Jonathan Drew admitted to the challenges associated with such high production. Drew Estate needs to hire more supervisors and more employees for the quality control room. Currently, the company is purposefully rejecting a higher percentage of cigars at each level of the process—a decision that’s less than optimal for profit maximization. But it’s clear Drew Estate will not compromise on quality control.

Eventually, as the organization acclimates to its accelerated levels of production, the percentage of rejects is expected to drop to an acceptable level. This acclimation includes promoting more standouts to supervisor rolls, hiring more staff, and even knocking down walls in the factory to improve flow and reduce accidental cigar damage.


Jonathan Drew seems to be grappling with the reality that his role is to make business decisions for the company. He is more of a corporate executive than a cigar blender or tobacco man. Nicholas Melillo, on the other hand, is redoubling his efforts in many areas he shared with Steve Saka (before Saka’s departure). These include tobacco purchases, overseeing the aging and fermentation processes, and working on blending.

Willy Herrera Lancero

Willy Herrera will be expanding his Herrera Estelí line with a Lancero. We saw the prototype on Drew Estate’s main rolling floor. He also has a whole new line in the works called Herrera Norteño, which will make use of Mexican tobacco. Willy continues to be an imposing, soft-spoken presence.

Aging Room

Part of Drew Estate’s expansion includes ensuring enough room to age cigars post-production before they are shipped. Interestingly, the room currently used for this purpose is colder than you might expect. That’s because Drew Estate has found that cold aging is similar to the “low and slow” rule of barbeque. Aging takes longer at a colder temperature, but the end result is superior. However, with Liga 9 in particular, they’ve found less aging produces a better result, so that blend is spending less time in this room.

Here are a few other nuggets of information about Drew Estate that are worth mentioning:

— Despite rumors that the company purposefully depresses production of Liga 9 to drive up price, Jonathan Drew once again assured us that he is making as much of the blend as possible. The key constraint is the availability of certain tobaccos. Again, the theme here is that quality will not be compromised.

— Drew Estate considers its main competitors to be Arturo Fuente, Davidoff, General Cigar, and Altadis—not small boutique brands.

— The cigar bubble burst of the late ’90s was, in a way, a blessing for Drew Estate. Falling demand meant the up-and-coming company had access to better tobacco than they might have otherwise been able to purchase.

Later on this week, I’ll report specifically on Drew Estate’s new pre-industry facility, which they’ve dubbed “DE2,” and what the enormous building means for the company. For now, I welcome your comments and questions.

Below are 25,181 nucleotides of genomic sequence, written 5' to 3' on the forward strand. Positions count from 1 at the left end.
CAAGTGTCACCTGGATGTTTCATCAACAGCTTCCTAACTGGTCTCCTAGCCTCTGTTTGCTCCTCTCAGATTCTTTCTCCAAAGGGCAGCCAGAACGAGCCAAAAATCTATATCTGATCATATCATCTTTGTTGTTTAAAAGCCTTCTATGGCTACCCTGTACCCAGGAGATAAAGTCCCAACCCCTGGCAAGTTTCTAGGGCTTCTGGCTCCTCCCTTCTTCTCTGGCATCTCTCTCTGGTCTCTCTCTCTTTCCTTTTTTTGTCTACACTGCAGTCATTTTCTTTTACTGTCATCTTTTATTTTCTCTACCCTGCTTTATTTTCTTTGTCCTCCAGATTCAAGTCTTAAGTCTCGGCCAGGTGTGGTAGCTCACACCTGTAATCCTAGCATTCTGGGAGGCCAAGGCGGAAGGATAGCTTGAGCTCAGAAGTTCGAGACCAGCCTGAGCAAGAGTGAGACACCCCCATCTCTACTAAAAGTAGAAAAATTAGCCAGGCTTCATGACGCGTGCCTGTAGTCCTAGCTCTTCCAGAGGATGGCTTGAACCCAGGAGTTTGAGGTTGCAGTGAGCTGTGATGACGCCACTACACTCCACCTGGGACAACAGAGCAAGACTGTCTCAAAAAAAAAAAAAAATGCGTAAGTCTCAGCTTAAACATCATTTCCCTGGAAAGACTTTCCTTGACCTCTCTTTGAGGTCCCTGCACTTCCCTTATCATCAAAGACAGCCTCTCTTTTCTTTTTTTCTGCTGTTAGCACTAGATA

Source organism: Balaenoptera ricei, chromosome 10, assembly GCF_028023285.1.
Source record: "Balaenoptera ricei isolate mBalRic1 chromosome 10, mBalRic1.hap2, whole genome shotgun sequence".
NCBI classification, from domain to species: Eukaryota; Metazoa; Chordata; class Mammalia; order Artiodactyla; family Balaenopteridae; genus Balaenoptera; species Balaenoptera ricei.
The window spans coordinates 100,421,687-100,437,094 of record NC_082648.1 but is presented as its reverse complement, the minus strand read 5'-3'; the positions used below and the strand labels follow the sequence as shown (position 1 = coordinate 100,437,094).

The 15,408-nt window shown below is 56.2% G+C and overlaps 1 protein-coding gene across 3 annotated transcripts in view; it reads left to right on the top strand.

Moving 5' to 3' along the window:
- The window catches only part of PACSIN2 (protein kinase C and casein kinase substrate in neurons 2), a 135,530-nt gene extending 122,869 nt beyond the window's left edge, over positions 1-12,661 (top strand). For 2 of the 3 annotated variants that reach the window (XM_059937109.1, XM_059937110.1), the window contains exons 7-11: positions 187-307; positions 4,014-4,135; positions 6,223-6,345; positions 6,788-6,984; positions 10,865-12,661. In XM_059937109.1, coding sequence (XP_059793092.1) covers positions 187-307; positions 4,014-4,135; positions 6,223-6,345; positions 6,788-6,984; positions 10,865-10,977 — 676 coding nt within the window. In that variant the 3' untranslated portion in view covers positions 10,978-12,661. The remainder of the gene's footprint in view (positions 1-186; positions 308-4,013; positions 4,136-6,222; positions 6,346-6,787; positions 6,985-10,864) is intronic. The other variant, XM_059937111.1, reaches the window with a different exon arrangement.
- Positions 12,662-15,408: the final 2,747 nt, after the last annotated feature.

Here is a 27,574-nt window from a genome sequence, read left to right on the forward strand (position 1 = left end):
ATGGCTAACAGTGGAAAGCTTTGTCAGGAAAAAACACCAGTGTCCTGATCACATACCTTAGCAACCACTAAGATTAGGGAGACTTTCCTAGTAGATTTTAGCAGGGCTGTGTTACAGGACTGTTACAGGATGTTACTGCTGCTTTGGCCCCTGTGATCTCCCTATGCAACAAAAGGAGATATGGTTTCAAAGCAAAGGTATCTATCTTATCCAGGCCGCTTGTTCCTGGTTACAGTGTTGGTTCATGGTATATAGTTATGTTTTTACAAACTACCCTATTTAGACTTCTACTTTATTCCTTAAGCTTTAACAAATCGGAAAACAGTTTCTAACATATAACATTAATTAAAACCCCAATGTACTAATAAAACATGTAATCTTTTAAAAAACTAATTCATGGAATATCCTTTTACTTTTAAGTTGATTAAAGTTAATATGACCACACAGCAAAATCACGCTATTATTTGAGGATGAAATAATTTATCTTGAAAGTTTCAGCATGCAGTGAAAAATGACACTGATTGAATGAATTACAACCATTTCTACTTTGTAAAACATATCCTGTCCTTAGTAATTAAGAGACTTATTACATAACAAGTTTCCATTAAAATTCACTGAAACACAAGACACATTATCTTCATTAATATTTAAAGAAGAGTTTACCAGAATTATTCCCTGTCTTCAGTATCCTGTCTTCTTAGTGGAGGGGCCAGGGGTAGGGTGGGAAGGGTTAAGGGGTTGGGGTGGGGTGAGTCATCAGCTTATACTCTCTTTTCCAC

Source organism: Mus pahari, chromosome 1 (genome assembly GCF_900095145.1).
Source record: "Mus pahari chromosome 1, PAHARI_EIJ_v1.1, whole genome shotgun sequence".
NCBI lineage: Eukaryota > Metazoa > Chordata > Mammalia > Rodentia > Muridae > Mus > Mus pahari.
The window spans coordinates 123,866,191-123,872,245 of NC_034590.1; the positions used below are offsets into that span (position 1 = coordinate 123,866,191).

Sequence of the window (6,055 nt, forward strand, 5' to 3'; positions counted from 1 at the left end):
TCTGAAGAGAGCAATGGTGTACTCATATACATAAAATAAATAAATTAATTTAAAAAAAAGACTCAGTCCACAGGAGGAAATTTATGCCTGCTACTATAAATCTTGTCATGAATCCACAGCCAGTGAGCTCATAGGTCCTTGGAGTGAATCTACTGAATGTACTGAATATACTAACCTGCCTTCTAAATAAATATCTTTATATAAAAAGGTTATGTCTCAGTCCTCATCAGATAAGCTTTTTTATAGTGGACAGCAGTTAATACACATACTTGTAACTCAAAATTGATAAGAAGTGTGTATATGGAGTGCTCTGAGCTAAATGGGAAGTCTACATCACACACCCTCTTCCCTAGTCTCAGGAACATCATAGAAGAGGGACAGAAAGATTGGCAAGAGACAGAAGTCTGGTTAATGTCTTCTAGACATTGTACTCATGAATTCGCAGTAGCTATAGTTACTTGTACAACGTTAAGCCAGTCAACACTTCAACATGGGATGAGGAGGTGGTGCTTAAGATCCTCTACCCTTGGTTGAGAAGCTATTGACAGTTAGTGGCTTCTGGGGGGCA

-Patrick A

photo credit: Stogie Guys

Quick Smoke: Oliva Master Blends 3 Churchill

13 Apr 2014

Each Saturday and Sunday we’ll post a Quick Smoke: not quite a full review, just our brief verdict on a single cigar of “buy,” “hold,” or “sell.”

Master 3

Oliva’s Master Blend line was introduced to give the manufacturer a premium offering in addition to its highly successful, more modestly priced cigars. Master Blends 3, a Nicaraguan puro with a splotchy sun-grown broadleaf wrapper and ligero filler, continues to fulfill that expectation. Back in 2010, my colleague gave the Churchill four stogies, and I wouldn’t disagree. Running about $10.50, it is a classic example of well-aged and fermented tobacco that is as smooth as a glass-bottom boat. My only reservation is the length. I can’t help but wonder whether the Robusto might be a better—and shorter—showcase.

Verdict = Buy.

-George E

photo credit: Stogie Guys

Quick Smoke: RoMa Craft Intemperance EC XVIII Brotherly Kindness

12 Apr 2014

Each Saturday and Sunday we’ll post a Quick Smoke: not quite a full review, just our brief verdict on a single cigar of “buy,” “hold,” or “sell.”IMG_3778 - Version 2


Normally an event-only cigar, I received this edition of Intemperance’s Ecuador Connecticut cigar while visiting the small Nica Sueño factory in Estelí, where the RoMa Craft cigars are made. Interestingly, this is the vitola (5 x 56) that RoMa Craft uses while creating its blends, which you could say makes it the purest example of what its creators intend smokers to experience. The medium-bodied cigar features cedar, roasted nuts, and hints of spice. Construction is flawless. I’ll admit that at first I didn’t think the Intemperance lines were quite as good as the original RoMa Craft Cromagnon and Acquitaine lines, but slowly I’ve come to appreciate them just as much.

Verdict = Buy.

-Patrick S

photo credit: Stogie Guys